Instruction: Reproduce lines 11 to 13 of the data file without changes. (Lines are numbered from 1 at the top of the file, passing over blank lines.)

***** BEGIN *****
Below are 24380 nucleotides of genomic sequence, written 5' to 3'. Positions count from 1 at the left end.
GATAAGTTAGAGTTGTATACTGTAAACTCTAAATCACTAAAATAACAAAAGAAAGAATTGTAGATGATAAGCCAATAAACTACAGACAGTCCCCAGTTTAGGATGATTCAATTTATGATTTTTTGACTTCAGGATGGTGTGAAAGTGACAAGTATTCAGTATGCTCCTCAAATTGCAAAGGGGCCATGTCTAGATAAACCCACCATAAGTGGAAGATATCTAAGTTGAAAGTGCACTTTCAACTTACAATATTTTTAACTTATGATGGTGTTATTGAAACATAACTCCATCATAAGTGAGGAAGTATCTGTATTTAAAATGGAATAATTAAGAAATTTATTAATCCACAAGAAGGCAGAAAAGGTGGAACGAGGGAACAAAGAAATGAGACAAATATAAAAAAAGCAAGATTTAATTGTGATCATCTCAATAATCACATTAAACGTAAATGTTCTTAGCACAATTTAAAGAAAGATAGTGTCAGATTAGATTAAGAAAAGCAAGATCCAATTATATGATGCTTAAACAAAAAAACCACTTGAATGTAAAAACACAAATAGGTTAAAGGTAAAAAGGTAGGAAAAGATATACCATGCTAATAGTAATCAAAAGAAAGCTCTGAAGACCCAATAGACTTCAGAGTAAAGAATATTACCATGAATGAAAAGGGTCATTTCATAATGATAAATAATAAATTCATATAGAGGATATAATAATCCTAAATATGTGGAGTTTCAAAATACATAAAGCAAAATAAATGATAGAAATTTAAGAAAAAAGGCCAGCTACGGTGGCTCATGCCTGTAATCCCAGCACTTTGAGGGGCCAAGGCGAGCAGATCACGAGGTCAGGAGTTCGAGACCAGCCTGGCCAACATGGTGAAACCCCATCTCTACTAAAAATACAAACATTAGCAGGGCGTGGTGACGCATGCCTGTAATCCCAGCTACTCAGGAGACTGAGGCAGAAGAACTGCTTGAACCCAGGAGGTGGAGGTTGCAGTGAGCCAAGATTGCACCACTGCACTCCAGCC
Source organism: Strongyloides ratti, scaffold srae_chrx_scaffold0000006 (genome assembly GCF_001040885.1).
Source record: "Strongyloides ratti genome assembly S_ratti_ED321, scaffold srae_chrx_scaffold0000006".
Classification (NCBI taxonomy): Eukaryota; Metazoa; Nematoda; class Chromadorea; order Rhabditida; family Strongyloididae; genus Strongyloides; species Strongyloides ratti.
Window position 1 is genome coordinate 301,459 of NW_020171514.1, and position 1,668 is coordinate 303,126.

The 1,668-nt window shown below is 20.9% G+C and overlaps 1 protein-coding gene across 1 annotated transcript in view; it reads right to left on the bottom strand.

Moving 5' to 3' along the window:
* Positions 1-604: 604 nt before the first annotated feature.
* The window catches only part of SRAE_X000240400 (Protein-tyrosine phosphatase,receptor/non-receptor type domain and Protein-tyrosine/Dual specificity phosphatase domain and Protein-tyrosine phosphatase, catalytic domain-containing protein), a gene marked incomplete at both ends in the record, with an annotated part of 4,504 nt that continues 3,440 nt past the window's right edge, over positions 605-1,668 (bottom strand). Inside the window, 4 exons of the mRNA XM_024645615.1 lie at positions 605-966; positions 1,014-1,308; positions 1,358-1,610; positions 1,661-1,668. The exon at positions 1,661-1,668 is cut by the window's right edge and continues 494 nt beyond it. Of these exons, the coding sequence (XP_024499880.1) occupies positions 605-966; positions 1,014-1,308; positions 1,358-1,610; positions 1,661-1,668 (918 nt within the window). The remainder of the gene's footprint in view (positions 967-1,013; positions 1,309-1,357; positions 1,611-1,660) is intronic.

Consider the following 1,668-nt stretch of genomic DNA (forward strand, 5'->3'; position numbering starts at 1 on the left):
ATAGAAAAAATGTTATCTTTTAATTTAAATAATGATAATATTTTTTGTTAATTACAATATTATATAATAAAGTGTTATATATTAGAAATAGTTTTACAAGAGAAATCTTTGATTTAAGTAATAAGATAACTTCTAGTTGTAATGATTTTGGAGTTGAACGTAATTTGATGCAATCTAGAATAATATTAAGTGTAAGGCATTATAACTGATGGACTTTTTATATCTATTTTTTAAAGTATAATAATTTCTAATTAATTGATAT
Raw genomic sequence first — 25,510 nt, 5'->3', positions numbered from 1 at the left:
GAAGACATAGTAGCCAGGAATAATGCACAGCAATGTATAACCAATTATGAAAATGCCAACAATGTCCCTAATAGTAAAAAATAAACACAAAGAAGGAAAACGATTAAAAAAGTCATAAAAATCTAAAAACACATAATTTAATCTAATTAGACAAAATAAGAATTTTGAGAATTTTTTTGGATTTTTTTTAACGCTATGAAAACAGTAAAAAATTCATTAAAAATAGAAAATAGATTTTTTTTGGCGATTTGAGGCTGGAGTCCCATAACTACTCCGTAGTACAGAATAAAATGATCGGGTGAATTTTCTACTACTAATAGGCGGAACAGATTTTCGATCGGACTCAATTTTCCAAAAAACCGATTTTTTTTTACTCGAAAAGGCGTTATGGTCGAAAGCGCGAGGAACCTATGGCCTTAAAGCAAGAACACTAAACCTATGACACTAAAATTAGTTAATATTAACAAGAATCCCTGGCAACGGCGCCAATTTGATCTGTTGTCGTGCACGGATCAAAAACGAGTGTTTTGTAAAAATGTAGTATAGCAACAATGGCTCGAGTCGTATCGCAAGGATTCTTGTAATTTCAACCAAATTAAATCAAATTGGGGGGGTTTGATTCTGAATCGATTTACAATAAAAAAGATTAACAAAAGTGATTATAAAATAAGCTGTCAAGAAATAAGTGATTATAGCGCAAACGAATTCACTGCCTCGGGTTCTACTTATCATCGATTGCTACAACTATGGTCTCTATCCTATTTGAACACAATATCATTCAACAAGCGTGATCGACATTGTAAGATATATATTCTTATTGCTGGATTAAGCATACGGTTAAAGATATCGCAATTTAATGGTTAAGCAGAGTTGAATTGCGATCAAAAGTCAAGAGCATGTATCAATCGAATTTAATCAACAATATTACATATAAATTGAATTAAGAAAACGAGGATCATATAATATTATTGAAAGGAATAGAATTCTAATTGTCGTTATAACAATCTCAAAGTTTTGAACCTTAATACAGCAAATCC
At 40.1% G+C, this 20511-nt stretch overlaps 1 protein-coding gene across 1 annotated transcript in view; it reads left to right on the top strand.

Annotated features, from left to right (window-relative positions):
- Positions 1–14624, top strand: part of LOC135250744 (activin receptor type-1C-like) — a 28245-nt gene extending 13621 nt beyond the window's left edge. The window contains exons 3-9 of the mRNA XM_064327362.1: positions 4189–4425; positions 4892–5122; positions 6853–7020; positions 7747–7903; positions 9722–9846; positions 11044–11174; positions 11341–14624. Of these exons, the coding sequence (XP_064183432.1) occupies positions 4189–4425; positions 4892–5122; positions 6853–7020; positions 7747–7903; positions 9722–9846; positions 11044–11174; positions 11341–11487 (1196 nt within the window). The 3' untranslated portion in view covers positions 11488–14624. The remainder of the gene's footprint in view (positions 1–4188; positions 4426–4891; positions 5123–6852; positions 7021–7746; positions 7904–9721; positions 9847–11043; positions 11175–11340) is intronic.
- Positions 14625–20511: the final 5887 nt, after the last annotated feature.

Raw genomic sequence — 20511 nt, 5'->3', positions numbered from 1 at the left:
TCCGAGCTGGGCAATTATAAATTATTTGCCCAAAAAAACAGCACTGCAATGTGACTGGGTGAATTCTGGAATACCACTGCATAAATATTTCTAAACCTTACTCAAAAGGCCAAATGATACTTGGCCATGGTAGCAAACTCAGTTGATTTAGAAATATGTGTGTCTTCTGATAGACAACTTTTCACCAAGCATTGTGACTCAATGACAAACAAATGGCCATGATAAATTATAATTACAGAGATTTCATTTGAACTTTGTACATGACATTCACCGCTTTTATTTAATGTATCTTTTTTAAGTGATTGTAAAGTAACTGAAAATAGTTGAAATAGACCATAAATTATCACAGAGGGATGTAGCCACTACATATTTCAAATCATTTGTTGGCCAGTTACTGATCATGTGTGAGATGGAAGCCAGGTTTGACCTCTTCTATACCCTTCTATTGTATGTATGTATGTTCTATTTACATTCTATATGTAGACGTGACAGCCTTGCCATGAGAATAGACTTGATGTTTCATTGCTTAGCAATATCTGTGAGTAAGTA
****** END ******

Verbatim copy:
Consider the following 1,668-nt stretch of genomic DNA (forward strand, 5'->3'; position numbering starts at 1 on the left):
ATAGAAAAAATGTTATCTTTTAATTTAAATAATGATAATATTTTTTGTTAATTACAATATTATATAATAAAGTGTTATATATTAGAAATAGTTTTACAAGAGAAATCTTTGATTTAAGTAATAAGATAACTTCTAGTTGTAATGATTTTGGAGTTGAACGTAATTTGATGCAATCTAGAATAATATTAAGTGTAAGGCATTATAACTGATGGACTTTTTATATCTATTTTTTAAAGTATAATAATTTCTAATTAATTGATAT
Raw genomic sequence first — 25,510 nt, 5'->3', positions numbered from 1 at the left: